tajikistan-wakhan-corridor-2

Sand Trials

The sun proves capricious and cruel: hiding behind clouds, yet fiercely toning down colors and burning our skin. Every single centimeter that remains exposed, hurts like hell. Our swagger is less dashing. Ana’s riding off-road reveals my brand new girlfriend: disciplined, focused above her usual morning haze. I feel that this is more than an act of bravery, it is part of her desire to  recover abilities that were slipping away.

The road is always changing: after the gravel sections that Ana enjoys so much, we hit some patches of soft, deep sand, mixed with glitter-stone.

Beyond the angry Panj river, the Afghan trails are no longer wilder than our tadjik road.

Luckily the sandy bits are quite short and there are not so many of them anyway. The cyclists must suffer more than we do, having to push their super charged two wheelers across.

Back on the gravel, we kick it until we feel a water and pee  break is in order. Who is not convinced that these two are the most awesome feelings of relief, has not suffered of real thirst, nor have they sat in a saddle for long enough.

Some kids stop to check us out. Their mum soon joins them. Hello ma’am, do you know where we could drink some tea? Tea?? she is visibly surprised; Well, there is no restaurant or tea house around here, she says. But her face lights up. Come, I make tea for you. Rosa is home alone, her husband is working in Russia. Most men do; this is not place for employment opportunities. While their father is living a double life many thousands of kilometers away, the kids keep company to their mother: Dilangez, the eldest daughter (19), Eradj (15), Sheroz (12) and Surajd (10).

Their house is a huneuni chid. A traditional Pamiri house, built by the grandfather of Roza’s husband. The large room where we are invited is illuminated through a skylight (tsorkhona). The most notable detail here are the four concentric squares that represent the four elements: water, fire, earth and air.

The roof is supported by five pillars. This is also symbolic, suggesting the five pillars of Islam, the 5 prophets and 5 Zoroastrian deities. The number of roof beams is about the number of imams and prophets in Ishmael-ism, a shot-off of Islam that is prevalent in the Pamir valley. These people really care for Aga Khan, whose portrait is adorning one of the pillars. So our gift – a photo of the Aga – is received with much joy, Rosa even kisses the piece of paper and sticks it next to the other one.  In the meantime the older daughter has prepared a proper feast: black tea, shir choy (milk with a bit of tea and some melted butter) and a large plate of boiled buckwheat. Rosa takes the homemade bread and tears it into pieces, then places them in front of each of us, a symbolic invitation to enjoy their humbling and moving hospitality.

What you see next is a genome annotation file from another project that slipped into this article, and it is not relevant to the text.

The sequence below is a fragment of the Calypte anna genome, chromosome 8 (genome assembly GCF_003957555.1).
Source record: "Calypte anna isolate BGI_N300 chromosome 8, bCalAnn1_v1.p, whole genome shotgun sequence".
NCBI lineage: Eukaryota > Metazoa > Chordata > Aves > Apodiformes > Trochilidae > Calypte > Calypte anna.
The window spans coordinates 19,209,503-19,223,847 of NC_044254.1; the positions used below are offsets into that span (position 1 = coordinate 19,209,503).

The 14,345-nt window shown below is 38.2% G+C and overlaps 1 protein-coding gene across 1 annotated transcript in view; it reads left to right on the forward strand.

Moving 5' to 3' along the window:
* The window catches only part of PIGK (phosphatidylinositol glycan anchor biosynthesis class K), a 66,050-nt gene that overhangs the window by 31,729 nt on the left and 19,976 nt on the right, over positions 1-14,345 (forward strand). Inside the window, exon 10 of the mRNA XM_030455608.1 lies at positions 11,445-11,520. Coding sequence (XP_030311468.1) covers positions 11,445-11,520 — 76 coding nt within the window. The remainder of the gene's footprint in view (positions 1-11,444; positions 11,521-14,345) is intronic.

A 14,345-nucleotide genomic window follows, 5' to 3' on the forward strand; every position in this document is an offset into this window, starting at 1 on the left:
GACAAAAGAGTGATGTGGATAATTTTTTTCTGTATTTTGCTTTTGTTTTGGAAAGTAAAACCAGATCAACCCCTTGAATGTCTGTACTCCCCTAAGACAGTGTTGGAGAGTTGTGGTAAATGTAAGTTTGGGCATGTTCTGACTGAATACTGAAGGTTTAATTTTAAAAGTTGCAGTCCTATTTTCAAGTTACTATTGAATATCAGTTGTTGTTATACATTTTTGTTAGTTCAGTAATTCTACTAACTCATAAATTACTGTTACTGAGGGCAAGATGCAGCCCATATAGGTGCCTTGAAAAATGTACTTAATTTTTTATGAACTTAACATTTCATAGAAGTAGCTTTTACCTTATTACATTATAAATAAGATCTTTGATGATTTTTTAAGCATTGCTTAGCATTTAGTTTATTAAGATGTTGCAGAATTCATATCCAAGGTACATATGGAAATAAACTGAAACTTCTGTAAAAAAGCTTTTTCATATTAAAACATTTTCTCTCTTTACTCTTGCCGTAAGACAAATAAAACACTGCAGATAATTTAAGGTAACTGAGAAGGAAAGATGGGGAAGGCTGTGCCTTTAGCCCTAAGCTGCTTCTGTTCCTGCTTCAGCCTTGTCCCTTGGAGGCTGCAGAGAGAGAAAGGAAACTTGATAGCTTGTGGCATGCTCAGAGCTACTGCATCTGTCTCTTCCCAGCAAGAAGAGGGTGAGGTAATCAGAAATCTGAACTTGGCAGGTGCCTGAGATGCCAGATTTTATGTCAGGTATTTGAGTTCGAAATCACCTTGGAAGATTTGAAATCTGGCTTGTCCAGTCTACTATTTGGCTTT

We try to think of a nice gesture to thank for this, but no matter what we do, Rosa is one step ahead. We pull out a box of dates, she pulls out a charcoal pencil and starts beautifying Ana. She draws deep shadows under her blue eyes and darkens her eyebrows. Now you look like a Tajik woman, she says. It is fun and pleasant inside, we find it difficult to leave. Outside the riding conditions are brilliant: dry gravel, crazy sun, winding road.

In the first petrol station – a hole in the wall with the dubious liquid in plastic cans of course – we meet a cute potential play-pal for our adorable Adele;  he older sister who is dealing the fuel tells us that the cutie pie is called. This photo shoot allows me to showcased a newly beautified Ana; wearing tajik make-up that is.

Once her tank is filled, Ana takes off. Her growing confidence is ever more obvious.

We pass the last village on the map until Kargush Pass..

The road takes a swift turn uphill; which costs us a DRZ clutch

A few tight hairpins later we are treated to an awesome panorama;

We climb a few more hundreds of meter. The air is so sharp and cold that it makes our lungs hurt. We decide it would not be a wise idea to push any further, as the weather must be even more harsh as we would draw closer to the pass. We will set camp and see about that tomorrow.

While we do our business around the camp, we hear the sound of motorcycle engine. Two bikers on 650 BMWs show up on the trail. The first guy lifts up his arm for hello, but shortly they both disappear behind a curve. Where are they from, why are they in such a hurry? No idea.


View 2013 – Tadjikistan in a larger map